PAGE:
US insurance giant Travelers has announced it will not underwrite new coal-fired power plants, but campaigners said the policy needs to go further.
Travelers announced the new policy yesterday and part of the commitment is also to refuse to underwrite new policies for or make new investments in companies that generate more than 30% of their revenue or energy production from coal or have more than 30% of their reserves in tar sands. It will phase out existing relationships that exceed these thresholds by 2030.
In its statement the underwriter highlights exceptions to the new rules.
“Travelers will continue to support the needs of communities with insurance and surety products that serve to protect families and the environment,” it said. “For this reason, this policy is not applicable, for example, to reclamation bonds, a type of bond that ensures land disturbed by mining operations is restored to its original state.
“With respect to our Lloyd’s business, we will follow Lloyd’s commitment to sustainable insurance, as outlined in its 2020 Environmental, Social and Governance Report, which sets “targets for responsible underwriting and investment to help accelerate society’s transition from fossil fuel dependency, towards renewable energy sources.”
“Adopting a coal and tar sand exclusion policy is a notable first step from Travelers. The insurance industry is being forced to wake up to the threat posed by climate change, and to its role and responsibilities. There is real momentum now for insurance companies in the U.S. to align their policies with climate science and end support for new fossil fuels,” said Connecticut Citizen Action Group Executive Director Tom Swan.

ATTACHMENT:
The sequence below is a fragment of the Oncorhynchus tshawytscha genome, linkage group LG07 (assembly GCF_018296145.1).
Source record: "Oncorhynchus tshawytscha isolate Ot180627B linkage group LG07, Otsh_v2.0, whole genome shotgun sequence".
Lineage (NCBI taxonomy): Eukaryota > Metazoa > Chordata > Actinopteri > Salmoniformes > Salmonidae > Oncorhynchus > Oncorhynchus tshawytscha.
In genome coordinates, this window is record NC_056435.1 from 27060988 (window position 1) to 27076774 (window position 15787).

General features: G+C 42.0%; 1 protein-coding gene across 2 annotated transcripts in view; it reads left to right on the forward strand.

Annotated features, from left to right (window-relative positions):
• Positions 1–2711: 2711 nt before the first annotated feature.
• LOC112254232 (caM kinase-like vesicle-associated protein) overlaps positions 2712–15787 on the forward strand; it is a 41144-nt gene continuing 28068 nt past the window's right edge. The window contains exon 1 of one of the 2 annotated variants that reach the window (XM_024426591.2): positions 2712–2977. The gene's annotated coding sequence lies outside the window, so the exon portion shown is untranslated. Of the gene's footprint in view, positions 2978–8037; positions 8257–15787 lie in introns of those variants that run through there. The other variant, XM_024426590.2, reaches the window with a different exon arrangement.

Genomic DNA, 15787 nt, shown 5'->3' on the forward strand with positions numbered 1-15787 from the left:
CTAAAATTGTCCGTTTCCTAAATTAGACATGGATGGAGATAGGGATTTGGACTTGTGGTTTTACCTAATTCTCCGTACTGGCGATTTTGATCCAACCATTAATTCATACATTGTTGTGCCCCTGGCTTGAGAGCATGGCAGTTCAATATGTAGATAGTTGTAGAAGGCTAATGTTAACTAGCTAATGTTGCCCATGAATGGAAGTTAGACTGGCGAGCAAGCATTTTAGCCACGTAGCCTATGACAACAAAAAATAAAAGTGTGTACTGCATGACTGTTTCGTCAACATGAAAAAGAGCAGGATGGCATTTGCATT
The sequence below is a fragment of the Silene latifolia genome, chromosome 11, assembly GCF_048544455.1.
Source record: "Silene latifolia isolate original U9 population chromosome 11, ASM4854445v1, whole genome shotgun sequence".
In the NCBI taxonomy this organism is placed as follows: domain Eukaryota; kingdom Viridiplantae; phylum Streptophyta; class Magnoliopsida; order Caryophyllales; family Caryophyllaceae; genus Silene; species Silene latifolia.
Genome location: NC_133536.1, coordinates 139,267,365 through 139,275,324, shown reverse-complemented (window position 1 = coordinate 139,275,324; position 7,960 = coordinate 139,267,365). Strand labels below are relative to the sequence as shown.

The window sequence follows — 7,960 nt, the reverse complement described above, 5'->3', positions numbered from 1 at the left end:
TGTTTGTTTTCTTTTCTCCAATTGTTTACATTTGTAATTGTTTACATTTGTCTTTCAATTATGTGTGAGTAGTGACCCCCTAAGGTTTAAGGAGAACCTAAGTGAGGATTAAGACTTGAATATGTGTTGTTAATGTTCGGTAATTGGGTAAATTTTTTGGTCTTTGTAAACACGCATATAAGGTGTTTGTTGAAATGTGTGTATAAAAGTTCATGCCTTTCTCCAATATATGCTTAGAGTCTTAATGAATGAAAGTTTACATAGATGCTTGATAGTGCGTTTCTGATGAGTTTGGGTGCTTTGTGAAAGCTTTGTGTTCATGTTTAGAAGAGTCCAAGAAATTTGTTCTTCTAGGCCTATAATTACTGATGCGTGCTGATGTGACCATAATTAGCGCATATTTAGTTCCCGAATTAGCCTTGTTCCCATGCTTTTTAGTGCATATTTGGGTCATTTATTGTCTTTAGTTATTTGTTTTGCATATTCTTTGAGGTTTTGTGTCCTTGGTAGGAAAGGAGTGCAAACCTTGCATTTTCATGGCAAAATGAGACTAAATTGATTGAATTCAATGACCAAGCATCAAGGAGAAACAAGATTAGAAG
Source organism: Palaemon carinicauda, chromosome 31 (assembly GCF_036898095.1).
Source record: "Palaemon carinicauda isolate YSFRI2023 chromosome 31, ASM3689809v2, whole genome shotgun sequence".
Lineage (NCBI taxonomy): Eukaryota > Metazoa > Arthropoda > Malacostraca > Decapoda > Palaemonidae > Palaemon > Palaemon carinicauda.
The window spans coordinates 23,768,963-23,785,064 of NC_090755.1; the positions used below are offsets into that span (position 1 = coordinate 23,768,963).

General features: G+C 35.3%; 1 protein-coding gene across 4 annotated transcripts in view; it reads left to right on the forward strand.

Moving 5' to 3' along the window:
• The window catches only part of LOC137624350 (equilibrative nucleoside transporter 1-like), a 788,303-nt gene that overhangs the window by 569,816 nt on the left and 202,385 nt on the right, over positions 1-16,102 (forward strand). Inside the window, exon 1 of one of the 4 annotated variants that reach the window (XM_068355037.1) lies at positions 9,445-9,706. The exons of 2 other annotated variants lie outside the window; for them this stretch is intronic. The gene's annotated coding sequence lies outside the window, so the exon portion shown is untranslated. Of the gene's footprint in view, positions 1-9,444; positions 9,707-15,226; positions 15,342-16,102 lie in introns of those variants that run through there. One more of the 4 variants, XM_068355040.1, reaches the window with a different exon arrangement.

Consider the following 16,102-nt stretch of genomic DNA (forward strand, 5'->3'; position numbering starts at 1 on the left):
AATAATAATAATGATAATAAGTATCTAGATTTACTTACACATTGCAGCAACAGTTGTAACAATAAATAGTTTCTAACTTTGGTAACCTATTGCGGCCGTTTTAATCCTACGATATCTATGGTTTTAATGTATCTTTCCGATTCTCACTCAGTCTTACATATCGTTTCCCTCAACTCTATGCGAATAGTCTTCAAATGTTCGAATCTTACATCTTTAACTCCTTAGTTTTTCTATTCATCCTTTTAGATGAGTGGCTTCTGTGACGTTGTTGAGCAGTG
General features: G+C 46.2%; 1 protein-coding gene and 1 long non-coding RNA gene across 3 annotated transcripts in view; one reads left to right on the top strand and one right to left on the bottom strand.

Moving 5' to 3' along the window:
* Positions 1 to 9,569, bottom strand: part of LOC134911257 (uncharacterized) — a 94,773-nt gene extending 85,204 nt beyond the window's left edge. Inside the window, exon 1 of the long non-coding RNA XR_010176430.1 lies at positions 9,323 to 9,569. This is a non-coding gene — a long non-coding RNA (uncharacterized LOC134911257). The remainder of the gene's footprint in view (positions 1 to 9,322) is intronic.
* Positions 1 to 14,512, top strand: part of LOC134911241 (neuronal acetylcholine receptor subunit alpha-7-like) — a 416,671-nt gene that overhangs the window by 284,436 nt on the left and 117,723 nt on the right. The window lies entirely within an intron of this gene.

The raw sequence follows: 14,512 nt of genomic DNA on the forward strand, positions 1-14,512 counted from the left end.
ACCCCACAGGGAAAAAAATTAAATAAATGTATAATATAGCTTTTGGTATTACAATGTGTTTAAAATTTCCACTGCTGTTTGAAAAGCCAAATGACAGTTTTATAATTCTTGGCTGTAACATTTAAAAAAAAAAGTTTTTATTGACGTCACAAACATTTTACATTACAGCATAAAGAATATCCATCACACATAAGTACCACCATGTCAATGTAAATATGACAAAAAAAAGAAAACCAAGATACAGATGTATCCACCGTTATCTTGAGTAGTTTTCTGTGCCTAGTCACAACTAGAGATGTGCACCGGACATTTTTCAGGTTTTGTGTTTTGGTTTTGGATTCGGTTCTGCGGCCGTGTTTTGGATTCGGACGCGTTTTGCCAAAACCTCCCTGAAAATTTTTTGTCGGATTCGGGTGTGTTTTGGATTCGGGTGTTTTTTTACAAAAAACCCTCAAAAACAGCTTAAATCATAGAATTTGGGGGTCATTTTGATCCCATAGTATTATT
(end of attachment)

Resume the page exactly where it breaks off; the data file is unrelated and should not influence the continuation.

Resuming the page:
Insure Our Future added Travelers was one of the last major insurance companies left in the world without any restrictions on coal underwriting. It now joins a growing list of at least 35 insurers globally that have ended or limited their coverage for coal projects, including all major European and most Asian insurers. It is the third North American insurer and 14th overall to restrict insurance for the tar sands oil sector.
“Travelers’ decision to rule out tar sands insurance is a further indication that insurance companies are increasingly recognizing the high-risk profile and significant reputational risks that come with insuring this outdated, dangerous and highly polluting industry. Tar sands have had devastating impacts on our drinking water, air, Indigenous rights, and our shared climate. The door closing on tar sands would be a major win for impacted communities like mine,” said Melina Laboucan-Massimo, Lubicon Cree from the Alberta tar sands and Just Transition Director, Indigenous Climate Action.
Campaigners said Travelers’ announcement will increase the pressure on AIG and Berkshire Hathaway to rule out coal, as they are the two remaining major US insurers with no restrictions on underwriting coal; as well as on Chubb and Liberty Mutual to include tar sands in the scope of their fossil fuel restrictions.
“Travelers’ announcement further isolates AIG as one of the last insurers willing to provide coverage for coal and tar sands. AIG’s CEO Peter Zaffino has yet to take the steps needed to restrict the company’s coverage for and investments in the industries destroying our planet. AIG needs to get with the climate program and stop insuring coal, tar sands, and all fossil fuel projects,” said Hannah Saggau, insurance campaigner with Public Citizen.
However, climate group director Samantha Dynowski, said Travelers could and should have gone further.
“While we welcome Travelers’ updated climate commitments, the policy has significant loopholes and falls well below the standard set by leading European insurers,” she said. “Travelers does not rule out support for all companies that are developing new coal and tar sands projects that the climate cannot afford. Furthermore, it leaves the door open for the insurer to renew existing coal and tar sands insurance contracts until 2030. The time to act is now, not in eight years.”
She added the policy also fails to address Travelers’ ongoing insurance and investments in conventional oil and gas expansion.
Campaigners said it remains one of the top three insurers of oil and gas companies worldwide and has not yet ruled out insuring oil and gas drilling in the Arctic National Wildlife Refuge.